Wide-spectrum tourism . . . or ATVs?

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Dispatches from the 148 by Fred Ryan

Earlier this year, driving the Black River Road above Waltham, just past the Black River Inn, I met a long string of ATVs – on the public road. This spring I passed multiple ATVs on the Chute Road in Mansfield, and later

Dispatches from the 148 by Fred Ryan

Earlier this year, driving the Black River Road above Waltham, just past the Black River Inn, I met a long string of ATVs – on the public road. This spring I passed multiple ATVs on the Chute Road in Mansfield, and later
on Mountain Road in Thorne. Last week, I passed a small group of ATVs on the 2nd Line in Bristol, just outside Norway Bay. It’s hard
to believe anyone who claims ATVers don’t have enough routes (legal or not) to ride!
As a whole, the ATVers were polite, although they did not slow down as they passed, despite the flying gravel.
Quebec’s ATV tourism map shows legal routes connecting virtually
every Pontiac community already. Do they need more routes to the same destinations? And why at the expense of others who use the PPJ cyclopark for hiking and cycling.
Many can remember the debate within the Municipality of Pontiac over turning the rail line over to a public trail or to nearby farmers. The municipality choose the farmers because the farmers claimed ATVers would use the route and have a record of cutting fences, leaving gates open, and crossing crop land. Mayor Marcel Lavigne at the time told me that was the single reason the line was not being opened to the public at all: ATVers will sneak on and they do not respect the rules. That was drastic.
So MRC Pontiac will repeat the debate —letting (or not) ATVs use the cyclopark trail? The same arguments still apply. Who, besides ATVers, would see this as a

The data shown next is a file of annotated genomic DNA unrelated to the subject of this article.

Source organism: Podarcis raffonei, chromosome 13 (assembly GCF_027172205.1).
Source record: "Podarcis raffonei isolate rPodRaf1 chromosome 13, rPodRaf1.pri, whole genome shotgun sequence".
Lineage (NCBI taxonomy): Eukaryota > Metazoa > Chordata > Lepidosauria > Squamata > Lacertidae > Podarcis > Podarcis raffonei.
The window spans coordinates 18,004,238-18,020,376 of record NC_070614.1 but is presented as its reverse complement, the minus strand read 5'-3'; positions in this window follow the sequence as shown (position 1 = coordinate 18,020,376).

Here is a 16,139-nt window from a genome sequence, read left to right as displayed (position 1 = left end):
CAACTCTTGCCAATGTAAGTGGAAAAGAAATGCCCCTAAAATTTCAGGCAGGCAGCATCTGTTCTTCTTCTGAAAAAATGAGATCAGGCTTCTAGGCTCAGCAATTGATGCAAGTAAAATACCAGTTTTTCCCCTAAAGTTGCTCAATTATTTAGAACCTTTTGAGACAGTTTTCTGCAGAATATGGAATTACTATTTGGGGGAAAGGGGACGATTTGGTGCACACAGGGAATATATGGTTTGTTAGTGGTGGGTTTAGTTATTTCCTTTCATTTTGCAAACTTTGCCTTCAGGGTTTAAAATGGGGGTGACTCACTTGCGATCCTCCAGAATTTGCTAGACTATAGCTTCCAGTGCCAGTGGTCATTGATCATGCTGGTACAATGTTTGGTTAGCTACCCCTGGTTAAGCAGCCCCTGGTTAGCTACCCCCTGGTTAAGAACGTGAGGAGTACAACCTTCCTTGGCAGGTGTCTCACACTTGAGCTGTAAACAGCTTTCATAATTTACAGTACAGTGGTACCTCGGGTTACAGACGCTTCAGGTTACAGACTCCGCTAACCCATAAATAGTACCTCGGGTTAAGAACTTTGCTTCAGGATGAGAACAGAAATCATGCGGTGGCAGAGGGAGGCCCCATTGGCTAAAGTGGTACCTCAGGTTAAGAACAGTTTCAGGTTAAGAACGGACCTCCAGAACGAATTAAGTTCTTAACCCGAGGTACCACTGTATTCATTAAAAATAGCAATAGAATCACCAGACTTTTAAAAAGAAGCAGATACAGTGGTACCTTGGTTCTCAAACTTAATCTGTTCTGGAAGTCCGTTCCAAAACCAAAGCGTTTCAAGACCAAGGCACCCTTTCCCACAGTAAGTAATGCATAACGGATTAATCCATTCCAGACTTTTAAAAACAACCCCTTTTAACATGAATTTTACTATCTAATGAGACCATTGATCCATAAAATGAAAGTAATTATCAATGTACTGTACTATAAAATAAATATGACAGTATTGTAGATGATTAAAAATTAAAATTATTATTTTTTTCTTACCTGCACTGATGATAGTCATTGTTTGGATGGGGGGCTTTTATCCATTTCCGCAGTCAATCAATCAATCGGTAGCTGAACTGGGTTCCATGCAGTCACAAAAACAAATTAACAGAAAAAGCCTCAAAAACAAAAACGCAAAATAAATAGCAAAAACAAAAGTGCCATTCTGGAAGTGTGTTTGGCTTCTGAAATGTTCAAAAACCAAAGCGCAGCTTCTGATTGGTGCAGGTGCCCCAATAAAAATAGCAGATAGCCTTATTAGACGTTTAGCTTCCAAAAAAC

benefit?
ATVers claim the PPJ trail has not fulfilled its mission to stimulate tourism, and thus deserves another mission. We can be sure the mechanized use of the cyclopark would certainly harm tourism.
To help the PPJ reach its potential, shouldn’t we go forward, not retreat? Forward means increasing and improving infrastructure that will attract tourists. 
Some ATVers are tourists too, but most aren’t – they’re local people using Pontiac’s recreational infrastructure for their personal pleasure.
As a former president of the Pontiac Business and Tourism Association, I’m convinced opening the cyclopark to machines will NOT attract outside riders – a rail line is not exciting or interesting. There are ATV and snow trails everywhere. Just adding volume – 92 km and not any real attraction or services – will not help tourism.
The citizen group opposing mechanizing the trail have presented the MRC & mayors – and the public – with very convincing arguments. I encourage the mayors
and all voters to read these arguments and give thought to their own opinions on the question.
I must mention one consideration I haven’t heard discussed and that is the unpleasant topic of the law, lawyers, litigation, courts and trials, fines and punishments. 
Feelings are so strong against opening the trail to machines that such a change will no question end up in court. The citizens have a strong legal case since the PPJ cyclopark was constructed with provincial funds dedicated to creating the Green Route across Quebec (and Canada) for cyclists and hikers. To
unilaterally dump this vocation will open a huge can of legal worms.
Are the ATVers ready for court? Is the MRC and the municipalities ready
to go to court? And are we, taxpayers, ready to see our taxes go to
defending ATVers or defending this distortion of the cyclopark’s original
purpose? 
A can of very expensive worms – and for what? The riders already have trails virtually everywhere. The few bucks they bring are no match for the benefits of a wide-spectrum tourism industry. That’s been our goal all along.